Cross-border Deployment of Talent in Times of Crisis

Cross-border Deployment of Talent in Times of Crisis

BGRS is proud to share the first survey report in a series of research initiatives in association with RES Forum. The series will explore innovative, evolving, and provocative insights into how the mobility community can successfully navigate the key challenges brought by the COVID pandemic.


The RES Forum was founded in 2006 as an independent community for International HR & Mobility professionals and is now one of the largest and most active networks, specializing in global mobility survey data, modeling, and analytics.

Global mobility has been immensely affected by the pandemic with many organizations forced to put international assignments on hold, halt non-essential business travel, and transition to remote work. The “Cross-border Deployment of Talent in Times of Crisis,” report presents Global Mobility professionals with the survey findings exploring strategic and operational aspects of global mobility resourcing before, during, and after the COVID-19 crisis. BGRS’s Ian Johnson, Senior Vice President, Global Business Development, was honored to share his extensive industry knowledge and insights in the foreword.

The report highlights changes in the strategic objectives for employee mobility in the medium-term. The pandemic brought an increased focus on employee wellbeing, employer duty of care, and, in some instances, reduced employees’ willingness to accept an assignment offer. The respondents report a greater future focus on mobility drivers such as foreign subsidiaries’ oversight, accelerating strategic talent pools, and focusing on the development of diversity pools. Unsurprisingly, many organizations report a greater focus on initiatives strengthening mobile employee resilience. As the mobility for knowledge or skills transfer is potentially one of the affected areas, the report findings raise questions as to whether and how technological approaches of knowledge sharing can effectively compensate.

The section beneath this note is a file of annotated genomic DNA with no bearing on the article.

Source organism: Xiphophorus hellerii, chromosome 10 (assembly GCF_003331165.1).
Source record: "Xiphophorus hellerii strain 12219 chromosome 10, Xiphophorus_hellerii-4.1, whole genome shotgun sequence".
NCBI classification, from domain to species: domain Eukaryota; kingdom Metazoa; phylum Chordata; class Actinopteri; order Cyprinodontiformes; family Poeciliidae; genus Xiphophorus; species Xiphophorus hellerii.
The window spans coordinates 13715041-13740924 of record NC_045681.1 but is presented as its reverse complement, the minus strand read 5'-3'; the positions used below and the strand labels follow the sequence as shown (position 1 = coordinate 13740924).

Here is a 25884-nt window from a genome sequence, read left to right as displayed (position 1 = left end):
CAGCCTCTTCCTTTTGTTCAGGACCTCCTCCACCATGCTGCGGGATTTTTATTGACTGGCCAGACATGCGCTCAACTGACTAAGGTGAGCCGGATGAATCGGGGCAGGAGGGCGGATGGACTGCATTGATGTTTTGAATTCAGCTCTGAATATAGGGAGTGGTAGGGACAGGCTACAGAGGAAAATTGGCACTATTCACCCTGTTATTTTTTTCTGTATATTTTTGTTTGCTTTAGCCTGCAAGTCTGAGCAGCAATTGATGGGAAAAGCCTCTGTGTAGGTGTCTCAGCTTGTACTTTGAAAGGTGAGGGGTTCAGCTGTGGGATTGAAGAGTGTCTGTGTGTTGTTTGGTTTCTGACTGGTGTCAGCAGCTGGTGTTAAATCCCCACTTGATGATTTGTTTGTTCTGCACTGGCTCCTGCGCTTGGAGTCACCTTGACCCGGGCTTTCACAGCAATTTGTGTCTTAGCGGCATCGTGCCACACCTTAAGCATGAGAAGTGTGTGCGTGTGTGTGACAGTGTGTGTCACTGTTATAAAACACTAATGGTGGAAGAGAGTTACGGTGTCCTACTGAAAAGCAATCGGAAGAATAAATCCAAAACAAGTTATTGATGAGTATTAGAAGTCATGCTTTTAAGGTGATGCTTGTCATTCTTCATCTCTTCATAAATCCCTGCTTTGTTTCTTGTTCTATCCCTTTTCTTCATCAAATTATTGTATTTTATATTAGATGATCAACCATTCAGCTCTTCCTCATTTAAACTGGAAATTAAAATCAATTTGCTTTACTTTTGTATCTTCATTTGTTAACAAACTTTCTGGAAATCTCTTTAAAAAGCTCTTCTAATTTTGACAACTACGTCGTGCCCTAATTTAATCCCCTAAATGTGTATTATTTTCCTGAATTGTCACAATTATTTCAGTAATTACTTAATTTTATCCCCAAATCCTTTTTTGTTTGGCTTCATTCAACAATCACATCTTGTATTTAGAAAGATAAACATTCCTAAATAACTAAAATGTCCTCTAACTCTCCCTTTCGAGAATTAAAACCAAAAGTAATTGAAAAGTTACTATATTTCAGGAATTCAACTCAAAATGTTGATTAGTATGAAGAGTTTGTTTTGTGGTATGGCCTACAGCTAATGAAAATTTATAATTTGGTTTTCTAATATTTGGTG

The report further examines possible future approaches to executing global work alongside important compliance, talent strategy, and total rewards considerations, as companies assess the approaches best suited to their organizational strategy and culture. What is not changing is the need to ensure that the mobility value proposition is attractive to companies’ key talent. The need for global leadership and operational delivery also remains important. If leaders have less opportunity to gain global skills through face to face interactions, companies may consider a stronger focus on targeted global leadership development programs, as well as support the emergence of local leaders.

Finally, quoting Albert Einstein, “In the midst of every crisis lies great opportunity”, the report reviews the challenges, changes, and opportunities to manage the strategic standing and appreciation of the Global Mobility department. The report authors conclude that using this strategic opportunity could mean that Global Mobility professionals become more pivotal players within their companies, touching the lives and careers of more staff than before the pandemic.